Why was bin Laden buried at sea?

U.S. likely chose sea burial to stop followers from creating a shrine


Emma Mustich
May 2, 2011 5:45PM (UTC)

The news that Osama bin Laden has been buried at sea is likely to be a talking point in the coming weeks and months. U.S. officials most likely chose a sea burial in order to prevent followers from creating a shrine at the site of the dead terrorist leader's remains, but a sea burial was probably not the only, or even the first, option explored; CBS is now reporting that Saudi Arabia, bin Laden's birth country, refused to take his body.

A senior administration official told reporters that U.S. authorities "ensur[ed]" the body was "handled in accordance with Islamic practice and tradition."

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According to Islamic custom, a body should be buried within 24 hours of death. It is normally "obligatory" to bury the body in the ground, but in some situations it is also acceptable to bury it at sea -- for example, "if it is feared that an enemy may dig up the grave and exhume the dead body and amputate its ears or nose or other limbs."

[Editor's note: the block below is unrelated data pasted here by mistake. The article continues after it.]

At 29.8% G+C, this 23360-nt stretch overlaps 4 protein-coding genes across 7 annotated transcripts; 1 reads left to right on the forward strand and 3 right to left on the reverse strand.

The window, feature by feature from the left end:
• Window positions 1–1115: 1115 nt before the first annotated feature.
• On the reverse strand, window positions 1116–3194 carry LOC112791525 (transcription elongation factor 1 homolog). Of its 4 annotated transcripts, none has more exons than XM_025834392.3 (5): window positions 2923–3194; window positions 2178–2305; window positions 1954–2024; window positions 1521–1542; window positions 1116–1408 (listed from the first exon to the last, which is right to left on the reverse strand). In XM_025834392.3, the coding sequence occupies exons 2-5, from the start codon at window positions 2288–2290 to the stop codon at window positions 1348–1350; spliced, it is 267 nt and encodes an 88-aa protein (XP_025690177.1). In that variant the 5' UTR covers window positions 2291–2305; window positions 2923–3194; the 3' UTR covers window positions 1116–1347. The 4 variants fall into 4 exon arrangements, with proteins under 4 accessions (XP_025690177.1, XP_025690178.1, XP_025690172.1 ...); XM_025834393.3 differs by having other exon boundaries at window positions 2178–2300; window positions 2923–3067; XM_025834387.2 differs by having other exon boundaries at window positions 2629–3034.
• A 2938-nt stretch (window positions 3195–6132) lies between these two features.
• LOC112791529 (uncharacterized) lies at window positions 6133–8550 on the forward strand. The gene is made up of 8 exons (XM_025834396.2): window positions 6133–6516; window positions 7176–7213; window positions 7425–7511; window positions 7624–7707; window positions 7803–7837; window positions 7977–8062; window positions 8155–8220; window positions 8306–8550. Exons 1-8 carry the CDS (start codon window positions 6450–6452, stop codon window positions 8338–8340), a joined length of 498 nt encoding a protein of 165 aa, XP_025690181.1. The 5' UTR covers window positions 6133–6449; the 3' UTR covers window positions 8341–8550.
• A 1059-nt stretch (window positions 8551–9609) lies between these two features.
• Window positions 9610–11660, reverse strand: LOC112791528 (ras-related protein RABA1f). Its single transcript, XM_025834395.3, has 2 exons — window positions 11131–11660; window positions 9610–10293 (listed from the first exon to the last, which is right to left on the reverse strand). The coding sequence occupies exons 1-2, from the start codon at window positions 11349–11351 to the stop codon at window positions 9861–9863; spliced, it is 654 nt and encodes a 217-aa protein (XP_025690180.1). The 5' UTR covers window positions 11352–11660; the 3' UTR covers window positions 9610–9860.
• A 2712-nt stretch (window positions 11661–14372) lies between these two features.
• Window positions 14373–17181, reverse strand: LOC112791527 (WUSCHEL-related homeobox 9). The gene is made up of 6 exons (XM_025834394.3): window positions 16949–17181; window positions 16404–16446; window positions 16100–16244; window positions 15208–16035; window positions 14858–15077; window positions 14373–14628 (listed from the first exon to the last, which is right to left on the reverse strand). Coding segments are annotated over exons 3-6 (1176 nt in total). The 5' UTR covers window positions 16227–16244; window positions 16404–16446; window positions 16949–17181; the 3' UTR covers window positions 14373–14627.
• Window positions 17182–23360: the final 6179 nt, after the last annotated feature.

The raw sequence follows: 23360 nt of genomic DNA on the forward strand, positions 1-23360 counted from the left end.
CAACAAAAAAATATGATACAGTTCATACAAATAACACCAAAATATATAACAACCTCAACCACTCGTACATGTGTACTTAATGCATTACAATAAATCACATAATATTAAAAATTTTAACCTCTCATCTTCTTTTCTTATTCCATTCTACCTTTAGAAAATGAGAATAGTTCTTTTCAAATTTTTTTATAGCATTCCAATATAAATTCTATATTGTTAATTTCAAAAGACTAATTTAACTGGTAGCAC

Some radical Muslims have already objected to the method of burial, with one cleric telling AP: "The Americans want to humiliate Muslims through this burial, and I don't think this is in the interest of the U.S. administration."


Emma Mustich

Emma Mustich is a Salon contributor. Follow her on Twitter: @emustich.

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Osama Bin Laden

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